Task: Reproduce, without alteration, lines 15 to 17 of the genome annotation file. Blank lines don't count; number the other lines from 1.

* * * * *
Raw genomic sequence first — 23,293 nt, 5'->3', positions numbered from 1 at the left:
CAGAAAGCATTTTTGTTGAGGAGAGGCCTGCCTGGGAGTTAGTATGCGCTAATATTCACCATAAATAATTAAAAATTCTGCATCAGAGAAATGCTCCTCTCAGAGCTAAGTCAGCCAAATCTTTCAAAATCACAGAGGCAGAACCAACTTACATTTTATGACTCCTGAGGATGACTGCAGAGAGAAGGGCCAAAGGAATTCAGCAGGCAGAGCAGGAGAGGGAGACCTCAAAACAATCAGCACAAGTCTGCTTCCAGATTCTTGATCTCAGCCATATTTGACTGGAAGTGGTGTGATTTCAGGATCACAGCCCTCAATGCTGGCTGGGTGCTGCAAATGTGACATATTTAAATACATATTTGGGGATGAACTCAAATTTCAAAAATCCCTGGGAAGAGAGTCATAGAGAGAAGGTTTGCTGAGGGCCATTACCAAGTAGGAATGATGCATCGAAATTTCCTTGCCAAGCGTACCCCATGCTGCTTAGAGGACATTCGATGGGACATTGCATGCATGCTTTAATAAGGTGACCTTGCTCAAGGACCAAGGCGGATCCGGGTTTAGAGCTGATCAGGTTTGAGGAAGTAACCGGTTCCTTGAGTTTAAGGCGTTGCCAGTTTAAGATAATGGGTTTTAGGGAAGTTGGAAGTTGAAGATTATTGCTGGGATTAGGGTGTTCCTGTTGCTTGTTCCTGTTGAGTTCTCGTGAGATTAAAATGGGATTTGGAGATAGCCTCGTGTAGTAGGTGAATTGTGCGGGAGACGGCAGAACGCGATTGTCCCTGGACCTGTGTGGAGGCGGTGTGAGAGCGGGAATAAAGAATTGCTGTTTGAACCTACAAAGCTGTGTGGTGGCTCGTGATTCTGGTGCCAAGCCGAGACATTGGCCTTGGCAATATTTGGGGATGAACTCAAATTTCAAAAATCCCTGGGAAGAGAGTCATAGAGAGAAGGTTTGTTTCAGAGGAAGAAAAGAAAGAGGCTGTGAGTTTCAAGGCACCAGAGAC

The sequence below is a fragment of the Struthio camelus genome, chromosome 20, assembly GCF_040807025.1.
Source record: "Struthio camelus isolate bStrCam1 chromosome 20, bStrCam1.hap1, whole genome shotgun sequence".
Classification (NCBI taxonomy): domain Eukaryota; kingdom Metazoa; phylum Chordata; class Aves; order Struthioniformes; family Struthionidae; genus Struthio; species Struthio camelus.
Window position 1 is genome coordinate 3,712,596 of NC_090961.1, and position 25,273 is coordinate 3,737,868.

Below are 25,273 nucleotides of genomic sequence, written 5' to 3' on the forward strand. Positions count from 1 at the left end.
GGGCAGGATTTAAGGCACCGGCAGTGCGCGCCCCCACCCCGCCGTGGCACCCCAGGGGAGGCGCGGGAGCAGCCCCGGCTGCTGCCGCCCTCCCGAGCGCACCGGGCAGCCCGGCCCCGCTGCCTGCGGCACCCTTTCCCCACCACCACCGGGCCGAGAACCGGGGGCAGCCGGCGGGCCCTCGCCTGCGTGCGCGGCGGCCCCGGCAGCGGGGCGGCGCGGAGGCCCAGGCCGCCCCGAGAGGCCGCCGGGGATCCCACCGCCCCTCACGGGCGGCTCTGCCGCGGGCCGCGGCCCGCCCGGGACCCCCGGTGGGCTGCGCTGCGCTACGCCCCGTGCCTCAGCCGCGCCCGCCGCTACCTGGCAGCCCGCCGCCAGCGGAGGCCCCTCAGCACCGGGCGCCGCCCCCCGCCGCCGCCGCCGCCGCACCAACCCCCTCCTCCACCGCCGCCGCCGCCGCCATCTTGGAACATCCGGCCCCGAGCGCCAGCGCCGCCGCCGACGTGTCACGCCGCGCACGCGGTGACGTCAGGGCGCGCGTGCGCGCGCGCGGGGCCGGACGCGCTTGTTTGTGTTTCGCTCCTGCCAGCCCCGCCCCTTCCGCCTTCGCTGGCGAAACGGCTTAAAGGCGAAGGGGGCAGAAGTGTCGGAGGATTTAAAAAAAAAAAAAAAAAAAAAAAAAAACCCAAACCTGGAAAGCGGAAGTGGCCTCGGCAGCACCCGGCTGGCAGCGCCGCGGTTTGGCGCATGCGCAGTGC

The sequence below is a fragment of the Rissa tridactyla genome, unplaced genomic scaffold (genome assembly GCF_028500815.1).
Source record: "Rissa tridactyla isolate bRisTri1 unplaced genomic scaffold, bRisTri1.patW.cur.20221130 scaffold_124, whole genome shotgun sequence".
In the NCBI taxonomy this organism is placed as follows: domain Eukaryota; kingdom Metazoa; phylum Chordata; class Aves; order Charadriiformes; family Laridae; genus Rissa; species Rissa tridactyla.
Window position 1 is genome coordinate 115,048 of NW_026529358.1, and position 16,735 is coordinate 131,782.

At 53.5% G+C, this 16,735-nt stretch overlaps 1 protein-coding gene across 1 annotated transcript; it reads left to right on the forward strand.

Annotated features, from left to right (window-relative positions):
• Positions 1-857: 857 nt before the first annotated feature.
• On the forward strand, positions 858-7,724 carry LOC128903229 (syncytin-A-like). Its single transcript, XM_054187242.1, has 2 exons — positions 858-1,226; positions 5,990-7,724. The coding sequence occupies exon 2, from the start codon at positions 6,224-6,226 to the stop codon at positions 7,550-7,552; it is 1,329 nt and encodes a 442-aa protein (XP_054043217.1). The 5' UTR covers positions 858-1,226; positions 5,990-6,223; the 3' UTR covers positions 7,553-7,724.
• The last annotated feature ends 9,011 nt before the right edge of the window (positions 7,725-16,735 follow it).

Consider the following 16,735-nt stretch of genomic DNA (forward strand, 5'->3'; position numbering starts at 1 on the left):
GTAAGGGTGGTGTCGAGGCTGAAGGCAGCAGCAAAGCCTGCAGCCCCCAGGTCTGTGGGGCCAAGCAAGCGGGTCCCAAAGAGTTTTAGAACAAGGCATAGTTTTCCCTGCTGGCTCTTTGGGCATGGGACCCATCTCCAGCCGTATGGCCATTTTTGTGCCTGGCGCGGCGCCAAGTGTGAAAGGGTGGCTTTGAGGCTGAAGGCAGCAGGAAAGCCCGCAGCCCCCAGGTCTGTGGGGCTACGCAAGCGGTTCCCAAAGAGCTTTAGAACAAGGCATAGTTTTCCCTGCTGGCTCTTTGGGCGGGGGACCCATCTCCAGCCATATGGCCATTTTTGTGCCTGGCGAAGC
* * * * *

• Positions 1-857: 857 nt before the first annotated feature.
• On the forward strand, positions 858-7,724 carry LOC128903229 (syncytin-A-like). Its single transcript, XM_054187242.1, has 2 exons — positions 858-1,226; positions 5,990-7,724. The coding sequence occupies exon 2, from the start codon at positions 6,224-6,226 to the stop codon at positions 7,550-7,552; it is 1,329 nt and encodes a 442-aa protein (XP_054043217.1). The 5' UTR covers positions 858-1,226; positions 5,990-6,223; the 3' UTR covers positions 7,553-7,724.
• The last annotated feature ends 9,011 nt before the right edge of the window (positions 7,725-16,735 follow it).